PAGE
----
It could be said that someone has presented himself at the door of the artistic sensibility of Antoni Miró, and calls insistently, with urgency. It is this vocation, an early call, that arrives speedily to seduce him. Our painter is ready; it would seem that he was awaiting this magnetizing voice. He has heard the order with the resoluteness granted by every day’s effort—which, at the same time, is an entreaty— of the Greek poet. He wishes to become the person he has inside, to develop his innate possibilities. And he knows that the best instrument at his disposition is none other than his education through work.

He draws and paints «through his own driving force». He does not attend any centre of artistic education. Until after his sixteenth birthday he does not receive any instruction or regulation in aesthetics. Drawing and painting he gets to know Vicent Moya, a local artist who orientates him towards the practice of still lives, landscapes and portraits. But academicism does not fit in with Antoni Miró’s free will. He wishes to attain his own impulse, and says an emphatic “no” to routine in order to take the path of investigation. He investigates with novelty materials shunning traditional ones, trying to connect in this way with contemporary industrial society. His intention is «un art amb intenció de servei humà» (N.T. «An art intended to serve the human being») and to this end, he lends himself most decidedly.

The inflamed artistic activist displayed by Antoni Miró in Alcoiart cannot be understood without taking as a premise the haste in his vocation. Fifty-five exhibitions in the period 1965-1972, constitute a proud display of his artistic promotion. His colleagues of the same group, Sento Masià and Miquel Mataix, do not dispute the leadership with him in this adventure which, spreading away from Alcoy, was to reach lands and peoples of France, England and Italy. Even without there being a common aesthetic project, «Alcoiart», with its search for artistic integration which is not solely pictorial, this will remain as testimony of an energetic undertaking, of a passionate vocation.

The compromise

«No, painting was not made to decorate apartments. It is an instrument of an offensive and defensive war against the enemy».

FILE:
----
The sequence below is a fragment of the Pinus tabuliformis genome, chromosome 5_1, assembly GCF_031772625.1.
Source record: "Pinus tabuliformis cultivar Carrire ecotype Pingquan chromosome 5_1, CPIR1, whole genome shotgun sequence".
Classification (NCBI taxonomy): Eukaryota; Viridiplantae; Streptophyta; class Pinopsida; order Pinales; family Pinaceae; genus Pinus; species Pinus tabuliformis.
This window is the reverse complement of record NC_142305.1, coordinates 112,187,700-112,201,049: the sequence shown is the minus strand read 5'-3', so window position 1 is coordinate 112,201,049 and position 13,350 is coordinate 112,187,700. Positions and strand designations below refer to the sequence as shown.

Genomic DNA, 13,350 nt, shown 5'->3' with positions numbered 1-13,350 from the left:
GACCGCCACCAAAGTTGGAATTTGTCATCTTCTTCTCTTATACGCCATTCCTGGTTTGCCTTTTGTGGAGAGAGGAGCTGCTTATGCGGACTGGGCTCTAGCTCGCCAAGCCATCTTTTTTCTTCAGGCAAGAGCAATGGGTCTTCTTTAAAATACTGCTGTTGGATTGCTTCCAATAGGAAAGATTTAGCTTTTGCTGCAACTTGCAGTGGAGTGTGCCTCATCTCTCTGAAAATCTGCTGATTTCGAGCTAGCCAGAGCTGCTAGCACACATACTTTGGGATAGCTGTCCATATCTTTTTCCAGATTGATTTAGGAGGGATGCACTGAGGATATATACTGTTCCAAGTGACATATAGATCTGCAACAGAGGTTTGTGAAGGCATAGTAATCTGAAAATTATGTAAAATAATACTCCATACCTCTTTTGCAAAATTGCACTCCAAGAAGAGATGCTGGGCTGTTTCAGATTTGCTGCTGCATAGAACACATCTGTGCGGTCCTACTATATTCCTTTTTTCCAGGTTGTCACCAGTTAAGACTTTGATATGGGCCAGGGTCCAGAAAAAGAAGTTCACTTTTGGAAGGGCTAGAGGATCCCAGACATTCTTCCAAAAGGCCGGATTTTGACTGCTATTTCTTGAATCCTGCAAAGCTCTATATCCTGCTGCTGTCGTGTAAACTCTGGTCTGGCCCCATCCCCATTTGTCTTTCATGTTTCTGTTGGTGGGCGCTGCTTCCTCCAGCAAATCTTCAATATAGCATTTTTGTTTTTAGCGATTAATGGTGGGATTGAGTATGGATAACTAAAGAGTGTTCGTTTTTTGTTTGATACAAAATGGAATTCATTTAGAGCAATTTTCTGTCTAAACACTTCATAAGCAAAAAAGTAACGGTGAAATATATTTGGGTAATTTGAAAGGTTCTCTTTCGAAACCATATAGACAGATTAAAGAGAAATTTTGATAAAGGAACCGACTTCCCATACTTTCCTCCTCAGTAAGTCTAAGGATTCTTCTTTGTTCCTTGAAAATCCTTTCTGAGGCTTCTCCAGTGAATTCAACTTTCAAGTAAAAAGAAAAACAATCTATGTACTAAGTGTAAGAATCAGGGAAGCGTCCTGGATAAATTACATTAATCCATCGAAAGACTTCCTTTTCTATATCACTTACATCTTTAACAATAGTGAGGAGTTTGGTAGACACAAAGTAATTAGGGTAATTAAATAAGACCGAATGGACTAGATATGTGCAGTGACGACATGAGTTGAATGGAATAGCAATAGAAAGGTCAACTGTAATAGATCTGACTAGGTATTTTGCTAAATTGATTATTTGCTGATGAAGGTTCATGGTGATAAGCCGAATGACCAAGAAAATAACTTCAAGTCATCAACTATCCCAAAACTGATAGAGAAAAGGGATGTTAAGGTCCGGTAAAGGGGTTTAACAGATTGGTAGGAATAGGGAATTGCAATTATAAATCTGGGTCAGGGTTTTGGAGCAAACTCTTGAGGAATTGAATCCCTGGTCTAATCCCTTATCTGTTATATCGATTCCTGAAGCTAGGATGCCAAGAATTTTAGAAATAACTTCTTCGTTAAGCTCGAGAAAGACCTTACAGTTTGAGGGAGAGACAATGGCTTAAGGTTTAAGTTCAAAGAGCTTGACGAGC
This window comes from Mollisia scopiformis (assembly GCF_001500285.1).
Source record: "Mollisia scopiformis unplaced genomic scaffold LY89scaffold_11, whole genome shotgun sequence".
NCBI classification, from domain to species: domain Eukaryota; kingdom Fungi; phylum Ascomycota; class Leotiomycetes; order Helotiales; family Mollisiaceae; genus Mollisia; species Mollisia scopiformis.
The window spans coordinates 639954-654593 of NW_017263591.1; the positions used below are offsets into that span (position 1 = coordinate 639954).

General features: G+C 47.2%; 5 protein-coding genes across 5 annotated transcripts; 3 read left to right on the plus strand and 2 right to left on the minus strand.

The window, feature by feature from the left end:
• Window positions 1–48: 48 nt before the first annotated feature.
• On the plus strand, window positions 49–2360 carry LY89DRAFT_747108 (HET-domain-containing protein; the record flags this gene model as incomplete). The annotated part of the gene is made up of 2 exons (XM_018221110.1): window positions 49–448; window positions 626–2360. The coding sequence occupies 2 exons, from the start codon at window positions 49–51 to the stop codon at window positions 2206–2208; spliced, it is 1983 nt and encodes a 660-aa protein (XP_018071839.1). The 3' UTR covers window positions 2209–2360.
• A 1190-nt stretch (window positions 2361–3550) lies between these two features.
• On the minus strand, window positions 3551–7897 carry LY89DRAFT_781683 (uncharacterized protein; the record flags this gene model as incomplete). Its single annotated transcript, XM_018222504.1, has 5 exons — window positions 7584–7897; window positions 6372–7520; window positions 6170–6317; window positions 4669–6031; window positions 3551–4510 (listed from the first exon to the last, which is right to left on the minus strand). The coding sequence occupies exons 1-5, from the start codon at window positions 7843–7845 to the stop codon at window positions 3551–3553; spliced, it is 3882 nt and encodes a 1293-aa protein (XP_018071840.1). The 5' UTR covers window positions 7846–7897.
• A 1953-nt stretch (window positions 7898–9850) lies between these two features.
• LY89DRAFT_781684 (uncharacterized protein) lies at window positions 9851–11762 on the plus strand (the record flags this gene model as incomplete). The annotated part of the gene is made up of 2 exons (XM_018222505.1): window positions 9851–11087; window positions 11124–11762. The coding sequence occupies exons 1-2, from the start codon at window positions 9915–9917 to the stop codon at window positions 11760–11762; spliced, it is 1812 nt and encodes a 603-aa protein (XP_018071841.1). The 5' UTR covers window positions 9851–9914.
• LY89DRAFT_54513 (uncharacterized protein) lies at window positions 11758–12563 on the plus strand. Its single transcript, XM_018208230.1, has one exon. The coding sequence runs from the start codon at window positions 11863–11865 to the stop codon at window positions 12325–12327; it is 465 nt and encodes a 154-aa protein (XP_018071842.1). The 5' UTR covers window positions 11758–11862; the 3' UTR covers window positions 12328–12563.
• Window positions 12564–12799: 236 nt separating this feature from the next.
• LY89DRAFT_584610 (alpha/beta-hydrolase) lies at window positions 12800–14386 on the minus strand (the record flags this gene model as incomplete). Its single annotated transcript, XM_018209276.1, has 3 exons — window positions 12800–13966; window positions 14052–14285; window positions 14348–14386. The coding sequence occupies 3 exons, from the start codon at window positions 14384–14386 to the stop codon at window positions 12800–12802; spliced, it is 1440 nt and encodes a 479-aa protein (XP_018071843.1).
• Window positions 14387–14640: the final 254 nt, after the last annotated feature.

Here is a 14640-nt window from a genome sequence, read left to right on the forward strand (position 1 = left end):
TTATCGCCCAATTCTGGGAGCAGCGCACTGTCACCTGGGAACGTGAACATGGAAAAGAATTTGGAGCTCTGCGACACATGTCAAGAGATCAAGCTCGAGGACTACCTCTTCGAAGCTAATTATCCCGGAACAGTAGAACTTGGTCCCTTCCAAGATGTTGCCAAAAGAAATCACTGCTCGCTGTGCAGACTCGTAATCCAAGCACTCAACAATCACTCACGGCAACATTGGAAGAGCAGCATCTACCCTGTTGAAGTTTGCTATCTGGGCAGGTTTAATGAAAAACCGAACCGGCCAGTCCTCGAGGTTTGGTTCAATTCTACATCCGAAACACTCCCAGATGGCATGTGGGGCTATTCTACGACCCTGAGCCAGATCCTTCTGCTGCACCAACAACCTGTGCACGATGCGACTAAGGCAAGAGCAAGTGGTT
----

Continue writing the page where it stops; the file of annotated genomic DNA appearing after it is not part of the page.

Let us go through the living environment of Antoni Miró until he took on the vigour of youth; born into a family of workers, in a city so full of historical tensions as Alcoy is, and in a País Valencià whose national identity had been progressively weakened throughout the period of obscurantism of Franco. The awakening of conscience - both that of class and the national was to occur at the same instance together with the first sparks of his plastic poetry. His interpretation of life and history was to progressively illumine his sense of reality leading to his taking a stance with regard to the world: the compromise.

The artistic stage of Antoni Miró which links a coherently evolving transit from Expressionism to «social Neofigurativism» can already be shown to have a strong ideological content, and his series of pictures: «La Fam» (Hunger), «Biafra», «Vietnam», «Mort» (Death), «Realitats» (Realities), «L’home» (Man), «Amèrica Negra» (Black America)..., bring to evidence the preoccupation of the artist for social problems. So many latent problems, from injustice through the lack of solidarity to oppression are to occupy the centre of interest of his artistic message. Antoni Miró himself has told us: «I reflect the general problems of these times», and such a statement displays at the same time inconformity and a promethean aspiration for a just and free world.

This is the key to the poetics of Miró: knowing how to connect ethics and aesthetics by means of a dialectic comprehension of art. He is aware that the time which has fallen to him in which to live is dominated by the cult to imagery - so often taken to the level of myth. He thus, uses the procedure of forming models of plastic art, using imagery of great impact, which offer a humanizing alternative. This means, necessarily, abandoning any temptation at an art of a neutral, frivolous or unimportant nature. On the other hand, with an imagery full of meaning, uncomfortable, disquieting, he attempts a positive art, with a great informative potential, of real communicative efficiency. This is the compromise of Antoni Miró, after his having become conscious of reality: the defence and exultation of human rights.